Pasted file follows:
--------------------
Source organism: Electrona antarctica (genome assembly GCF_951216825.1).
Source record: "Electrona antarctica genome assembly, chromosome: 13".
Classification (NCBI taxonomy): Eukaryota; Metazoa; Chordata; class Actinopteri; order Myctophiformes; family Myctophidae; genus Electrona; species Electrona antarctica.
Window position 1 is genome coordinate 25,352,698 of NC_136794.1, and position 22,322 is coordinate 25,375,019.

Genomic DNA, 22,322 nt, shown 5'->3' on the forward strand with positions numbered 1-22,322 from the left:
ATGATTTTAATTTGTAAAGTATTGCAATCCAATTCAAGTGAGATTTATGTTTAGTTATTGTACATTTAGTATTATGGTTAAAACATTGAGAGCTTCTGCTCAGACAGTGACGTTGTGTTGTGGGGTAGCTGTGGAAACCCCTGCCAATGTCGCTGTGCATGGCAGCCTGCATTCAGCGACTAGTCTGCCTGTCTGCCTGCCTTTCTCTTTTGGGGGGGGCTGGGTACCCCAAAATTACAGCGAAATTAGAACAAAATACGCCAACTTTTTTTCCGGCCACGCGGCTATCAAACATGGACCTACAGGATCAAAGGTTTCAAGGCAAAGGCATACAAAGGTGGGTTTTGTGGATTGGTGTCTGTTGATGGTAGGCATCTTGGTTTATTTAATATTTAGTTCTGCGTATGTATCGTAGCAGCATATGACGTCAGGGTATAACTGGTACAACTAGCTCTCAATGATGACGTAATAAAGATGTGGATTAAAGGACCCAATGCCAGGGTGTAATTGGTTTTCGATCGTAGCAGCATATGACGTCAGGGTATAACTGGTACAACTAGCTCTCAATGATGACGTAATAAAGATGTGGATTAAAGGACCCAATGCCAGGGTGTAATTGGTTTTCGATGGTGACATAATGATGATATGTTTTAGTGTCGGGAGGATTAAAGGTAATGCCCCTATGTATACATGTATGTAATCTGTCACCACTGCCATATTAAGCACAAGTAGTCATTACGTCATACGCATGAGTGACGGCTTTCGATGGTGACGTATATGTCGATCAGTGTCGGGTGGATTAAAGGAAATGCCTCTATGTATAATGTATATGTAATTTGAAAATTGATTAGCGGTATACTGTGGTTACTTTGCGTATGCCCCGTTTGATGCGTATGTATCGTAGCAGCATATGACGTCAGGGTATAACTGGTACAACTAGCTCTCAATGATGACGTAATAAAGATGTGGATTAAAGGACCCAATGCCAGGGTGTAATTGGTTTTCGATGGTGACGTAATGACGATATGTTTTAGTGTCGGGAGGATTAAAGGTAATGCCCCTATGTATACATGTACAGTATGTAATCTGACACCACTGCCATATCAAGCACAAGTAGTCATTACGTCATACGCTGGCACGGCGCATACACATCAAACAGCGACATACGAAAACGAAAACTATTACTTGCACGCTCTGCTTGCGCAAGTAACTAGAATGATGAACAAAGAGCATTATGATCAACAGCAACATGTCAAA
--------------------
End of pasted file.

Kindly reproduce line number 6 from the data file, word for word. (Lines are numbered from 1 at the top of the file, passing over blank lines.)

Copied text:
ATGATTTTAATTTGTAAAGTATTGCAATCCAATTCAAGTGAGATTTATGTTTAGTTATTGTACATTTAGTATTATGGTTAAAACATTGAGAGCTTCTGCTCAGACAGTGACGTTGTGTTGTGGGGTAGCTGTGGAAACCCCTGCCAATGTCGCTGTGCATGGCAGCCTGCATTCAGCGACTAGTCTGCCTGTCTGCCTGCCTTTCTCTTTTGGGGGGGGCTGGGTACCCCAAAATTACAGCGAAATTAGAACAAAATACGCCAACTTTTTTTCCGGCCACGCGGCTATCAAACATGGACCTACAGGATCAAAGGTTTCAAGGCAAAGGCATACAAAGGTGGGTTTTGTGGATTGGTGTCTGTTGATGGTAGGCATCTTGGTTTATTTAATATTTAGTTCTGCGTATGTATCGTAGCAGCATATGACGTCAGGGTATAACTGGTACAACTAGCTCTCAATGATGACGTAATAAAGATGTGGATTAAAGGACCCAATGCCAGGGTGTAATTGGTTTTCGATCGTAGCAGCATATGACGTCAGGGTATAACTGGTACAACTAGCTCTCAATGATGACGTAATAAAGATGTGGATTAAAGGACCCAATGCCAGGGTGTAATTGGTTTTCGATGGTGACATAATGATGATATGTTTTAGTGTCGGGAGGATTAAAGGTAATGCCCCTATGTATACATGTATGTAATCTGTCACCACTGCCATATTAAGCACAAGTAGTCATTACGTCATACGCATGAGTGACGGCTTTCGATGGTGACGTATATGTCGATCAGTGTCGGGTGGATTAAAGGAAATGCCTCTATGTATAATGTATATGTAATTTGAAAATTGATTAGCGGTATACTGTGGTTACTTTGCGTATGCCCCGTTTGATGCGTATGTATCGTAGCAGCATATGACGTCAGGGTATAACTGGTACAACTAGCTCTCAATGATGACGTAATAAAGATGTGGATTAAAGGACCCAATGCCAGGGTGTAATTGGTTTTCGATGGTGACGTAATGACGATATGTTTTAGTGTCGGGAGGATTAAAGGTAATGCCCCTATGTATACATGTACAGTATGTAATCTGACACCACTGCCATATCAAGCACAAGTAGTCATTACGTCATACGCTGGCACGGCGCATACACATCAAACAGCGACATACGAAAACGAAAACTATTACTTGCACGCTCTGCTTGCGCAAGTAACTAGAATGATGAACAAAGAGCATTATGATCAACAGCAACATGTCAAA